Quilting among slaves was often done together, to provide for the small community of families, or draw in extra income. It became an important symbol of 'togetherness' in a time when family and community ties were often tenuous, easily separated at the whim or need of their owner. Sometimes slaves managed to buy their freedom by their quilts, and sometimes, their creative skills just made them more valuable and sought after by wealthy families. Of course, sometimes these quilts were simple and rough, using what was on hand from worn out clothing and cotton left in the fields, and quick piecing techniques to make what was needed. But sometimes, as in the case of Harriet Powers, these quilts were a place to document their illiterate life, their history and myths.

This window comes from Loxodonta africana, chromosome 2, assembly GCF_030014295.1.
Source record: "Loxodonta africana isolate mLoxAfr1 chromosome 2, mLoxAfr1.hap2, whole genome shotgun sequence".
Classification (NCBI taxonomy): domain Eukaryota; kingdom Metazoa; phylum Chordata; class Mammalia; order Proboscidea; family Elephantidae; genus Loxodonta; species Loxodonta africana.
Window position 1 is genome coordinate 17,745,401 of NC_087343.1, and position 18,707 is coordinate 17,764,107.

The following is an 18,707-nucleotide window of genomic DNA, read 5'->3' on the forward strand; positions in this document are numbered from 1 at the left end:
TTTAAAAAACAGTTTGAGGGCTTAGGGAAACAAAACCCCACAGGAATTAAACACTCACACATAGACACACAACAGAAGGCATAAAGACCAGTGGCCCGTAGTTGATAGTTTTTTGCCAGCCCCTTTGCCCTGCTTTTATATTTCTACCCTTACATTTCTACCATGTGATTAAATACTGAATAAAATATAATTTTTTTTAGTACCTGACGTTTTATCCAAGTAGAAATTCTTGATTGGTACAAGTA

PowersBibleQuilt 1898.jpg

"PowersBibleQuilt 1898" by Original uploader was Jreferee at en.wikipedia - Transferred from en.wikipedia. Licensed under Public Domain via Commons.

I've never really been drawn to quilts like Harriet's above. But taking another look at it today makes me wonder how I can bring some of these techniques and story telling into modern quilting. Contemporary quilters have embraced the old blocks as their own. But bubbly pictorial applique remains in a category I have never associated with. Something altogether 'not me'. Harriet's quilt, however, draws on very old African techniques of applique, it was stitched over many night time hours in low light, it was sold very reluctantly for a meagre $5 in a time of desperate poverty. Harriet took great care to make sure the new owner understood each of the pictures, and cared for it accordingly, and she came to visit it regularly, to enjoy it again. It inspires me to make a kind of Great Work like that. Something that draws on old techniques and stories to tell who I am today. I'm going to have to mull over that for a while.